Nigeria-Niger Rail Line is Purely Economical not Political—Amaechi

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The Minister of Transportation, Hon. Chibuike Amaechi has said that the main idea behind the construction of the rail line from Kano to Maradi, in Niger Republic was purely economical rather than political.

Amaechi, who disclosed this in Abuja on Friday, said that Nigerians should talk more on the employment opportunities the project would generate as well as import and export activities that will open up for Nigeria through the neighbouring countries, a statement by Mrs Taiye Elebiyo-Edeni, Media Assistant to the Minister noted.

According to him, “The decision to invest in the Kano-Maradi rail line is purely economical, no politics, people are the ones politicising it. I made that decision because there is a competition between the coastal States of Nigeria, Benin Republic, Togo and Ghana.

“The other three countries are able to move cargoes from this landlocked countries to their seaports for either exports or imports, they are able to do those businesses but we are not able to do them because the landlocked countries are complaining of crimes, the road are not safe in Nigeria, there is Custom interference, Police checkpoints here and there.

“Therefore, they find it difficult to do business in Nigerian seaports. So to be able to attract those cargoes, we decided to construct a rail line from Kano-Maradi, just Maradi, is a village in Niger Republic and we will also build warehouses there to be able to attract cargoes from neighbouring countries and transport it effectively to Tin-Can or Apapa seaport for movement onward or outside the country.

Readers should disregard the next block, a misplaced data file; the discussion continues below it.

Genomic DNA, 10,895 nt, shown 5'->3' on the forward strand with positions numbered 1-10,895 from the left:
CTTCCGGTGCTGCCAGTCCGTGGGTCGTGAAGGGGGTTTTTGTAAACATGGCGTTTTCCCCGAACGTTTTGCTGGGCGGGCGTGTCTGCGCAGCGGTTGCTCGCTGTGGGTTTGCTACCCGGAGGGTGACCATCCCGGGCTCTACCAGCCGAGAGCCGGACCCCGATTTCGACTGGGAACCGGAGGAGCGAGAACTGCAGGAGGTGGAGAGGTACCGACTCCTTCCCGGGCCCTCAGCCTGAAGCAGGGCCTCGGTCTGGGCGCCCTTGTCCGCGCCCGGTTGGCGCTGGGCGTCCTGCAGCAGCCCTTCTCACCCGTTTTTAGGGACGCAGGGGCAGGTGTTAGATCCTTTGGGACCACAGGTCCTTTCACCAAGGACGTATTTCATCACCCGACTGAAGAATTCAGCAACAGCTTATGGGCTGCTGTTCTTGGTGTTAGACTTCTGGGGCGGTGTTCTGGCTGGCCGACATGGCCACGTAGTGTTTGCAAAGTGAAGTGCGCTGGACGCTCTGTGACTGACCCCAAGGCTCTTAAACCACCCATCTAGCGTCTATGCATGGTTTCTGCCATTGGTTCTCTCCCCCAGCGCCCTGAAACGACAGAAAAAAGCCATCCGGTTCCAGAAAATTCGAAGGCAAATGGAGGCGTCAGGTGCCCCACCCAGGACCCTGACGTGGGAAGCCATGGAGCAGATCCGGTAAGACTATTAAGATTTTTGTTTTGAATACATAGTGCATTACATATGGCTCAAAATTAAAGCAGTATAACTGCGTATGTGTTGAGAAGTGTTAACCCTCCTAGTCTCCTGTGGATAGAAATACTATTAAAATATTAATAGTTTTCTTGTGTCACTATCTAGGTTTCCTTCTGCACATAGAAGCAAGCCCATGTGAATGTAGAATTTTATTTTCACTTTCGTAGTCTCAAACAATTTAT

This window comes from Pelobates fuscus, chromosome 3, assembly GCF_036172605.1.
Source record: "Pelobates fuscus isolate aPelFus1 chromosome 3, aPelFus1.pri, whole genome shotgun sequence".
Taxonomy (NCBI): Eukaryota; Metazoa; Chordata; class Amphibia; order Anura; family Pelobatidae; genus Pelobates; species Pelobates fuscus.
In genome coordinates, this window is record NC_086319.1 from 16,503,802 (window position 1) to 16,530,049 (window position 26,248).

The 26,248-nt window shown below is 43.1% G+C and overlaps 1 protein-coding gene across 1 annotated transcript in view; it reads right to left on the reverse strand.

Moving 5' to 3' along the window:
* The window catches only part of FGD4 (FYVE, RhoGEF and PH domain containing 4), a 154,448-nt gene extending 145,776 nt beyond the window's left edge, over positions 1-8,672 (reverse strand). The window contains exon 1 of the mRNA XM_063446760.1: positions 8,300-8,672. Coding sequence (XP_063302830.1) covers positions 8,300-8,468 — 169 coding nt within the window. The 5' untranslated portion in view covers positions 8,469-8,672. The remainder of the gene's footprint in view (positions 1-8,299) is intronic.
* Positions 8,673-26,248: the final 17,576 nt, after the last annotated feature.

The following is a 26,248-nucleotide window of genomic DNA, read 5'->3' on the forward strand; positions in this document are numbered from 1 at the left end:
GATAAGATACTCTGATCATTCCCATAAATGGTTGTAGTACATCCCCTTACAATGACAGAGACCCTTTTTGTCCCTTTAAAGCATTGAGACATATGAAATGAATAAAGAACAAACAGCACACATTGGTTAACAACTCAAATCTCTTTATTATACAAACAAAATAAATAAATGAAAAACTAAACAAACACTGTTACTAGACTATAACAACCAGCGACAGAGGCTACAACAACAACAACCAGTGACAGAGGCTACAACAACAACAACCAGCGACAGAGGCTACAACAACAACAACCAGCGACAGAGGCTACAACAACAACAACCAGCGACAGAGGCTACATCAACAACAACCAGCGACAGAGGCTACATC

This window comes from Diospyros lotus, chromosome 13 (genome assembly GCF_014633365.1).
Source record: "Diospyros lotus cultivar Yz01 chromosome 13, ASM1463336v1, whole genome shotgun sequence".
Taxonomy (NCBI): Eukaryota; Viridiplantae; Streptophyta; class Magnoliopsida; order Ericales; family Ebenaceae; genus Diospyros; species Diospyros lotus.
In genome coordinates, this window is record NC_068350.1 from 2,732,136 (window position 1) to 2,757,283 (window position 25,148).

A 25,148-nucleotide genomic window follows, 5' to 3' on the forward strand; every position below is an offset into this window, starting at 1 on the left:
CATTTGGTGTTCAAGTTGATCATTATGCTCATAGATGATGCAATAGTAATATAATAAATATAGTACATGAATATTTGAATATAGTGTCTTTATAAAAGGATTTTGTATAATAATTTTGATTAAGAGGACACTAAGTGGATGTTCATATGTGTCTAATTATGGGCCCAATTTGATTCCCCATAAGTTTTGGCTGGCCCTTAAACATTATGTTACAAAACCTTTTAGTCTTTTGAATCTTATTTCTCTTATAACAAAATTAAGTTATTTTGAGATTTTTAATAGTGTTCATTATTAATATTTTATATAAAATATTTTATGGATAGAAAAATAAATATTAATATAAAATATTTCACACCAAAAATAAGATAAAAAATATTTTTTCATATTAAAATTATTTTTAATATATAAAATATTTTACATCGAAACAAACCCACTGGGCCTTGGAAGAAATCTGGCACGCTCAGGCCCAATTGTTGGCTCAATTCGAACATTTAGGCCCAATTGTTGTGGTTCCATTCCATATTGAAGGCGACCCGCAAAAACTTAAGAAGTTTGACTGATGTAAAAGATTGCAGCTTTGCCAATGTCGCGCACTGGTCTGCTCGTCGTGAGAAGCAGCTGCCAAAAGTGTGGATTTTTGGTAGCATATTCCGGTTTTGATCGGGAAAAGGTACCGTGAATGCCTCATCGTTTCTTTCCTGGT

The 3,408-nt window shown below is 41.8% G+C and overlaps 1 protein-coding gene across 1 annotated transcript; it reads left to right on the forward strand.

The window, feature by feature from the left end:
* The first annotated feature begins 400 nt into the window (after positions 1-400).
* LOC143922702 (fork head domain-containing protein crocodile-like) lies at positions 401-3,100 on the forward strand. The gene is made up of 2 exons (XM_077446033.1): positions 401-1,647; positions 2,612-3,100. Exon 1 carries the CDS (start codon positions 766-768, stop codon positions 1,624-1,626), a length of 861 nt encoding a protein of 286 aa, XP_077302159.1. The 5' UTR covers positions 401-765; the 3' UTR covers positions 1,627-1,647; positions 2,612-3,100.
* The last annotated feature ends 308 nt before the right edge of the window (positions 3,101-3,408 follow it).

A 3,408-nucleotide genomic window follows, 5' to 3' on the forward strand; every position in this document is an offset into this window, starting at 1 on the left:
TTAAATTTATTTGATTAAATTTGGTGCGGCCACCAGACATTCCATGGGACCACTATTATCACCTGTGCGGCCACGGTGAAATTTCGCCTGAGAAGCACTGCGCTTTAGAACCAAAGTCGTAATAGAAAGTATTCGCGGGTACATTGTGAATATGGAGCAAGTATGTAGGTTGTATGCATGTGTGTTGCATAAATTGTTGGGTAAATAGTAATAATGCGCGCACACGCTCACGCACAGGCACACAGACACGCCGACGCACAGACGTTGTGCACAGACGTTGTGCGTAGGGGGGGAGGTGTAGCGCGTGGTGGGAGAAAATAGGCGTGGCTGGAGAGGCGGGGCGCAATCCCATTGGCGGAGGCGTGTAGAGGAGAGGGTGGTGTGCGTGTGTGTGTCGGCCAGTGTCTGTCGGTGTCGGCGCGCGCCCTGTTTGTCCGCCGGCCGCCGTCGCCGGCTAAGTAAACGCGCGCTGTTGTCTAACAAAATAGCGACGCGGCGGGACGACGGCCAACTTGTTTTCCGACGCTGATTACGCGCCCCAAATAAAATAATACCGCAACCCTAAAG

“Or make them import through our seaports and we drop it off at Maradi where they can use their cargoes. Nobody has talked about the employment this investment will generate, nobody has talked about the economic benefits that we would raise funds for the country and that the economic interest by far outweigh the current investment”, he said.

He, however, said that it was the duty of the ministry to construct Railways while the Ministry of Finance provides the fund to construct and also ensure that the loan was paid back, noting that they would definitely comply with the terms of the loans and pay back.

“We need about $36 to $40 billion to connect the whole country through the State capital with rail, we are doing so much with little, so what happened in other countries won’t happen here because we will pay back the loan.

“We have had debt forgiveness before but that is not the aim, our aim is to be able to pay back and to pay back there are so many things we can do. We are constructing new seaports in Lekki, Bonny via Port Harcourt, money from there we expect that it should go to the national till from which we can also pay back from.

“We can also pay back if we begin to push manufactured cargoes to different areas of the country and run it efficiently to be able to generate some funds in which we can also use to pay back.

“If we don’t mismanage our crude oil investment, we should also be able to pay back from there but what is critical is the cost of building this infrastructure now because it will not be the same in the near future if we don’t build now”, he concluded.

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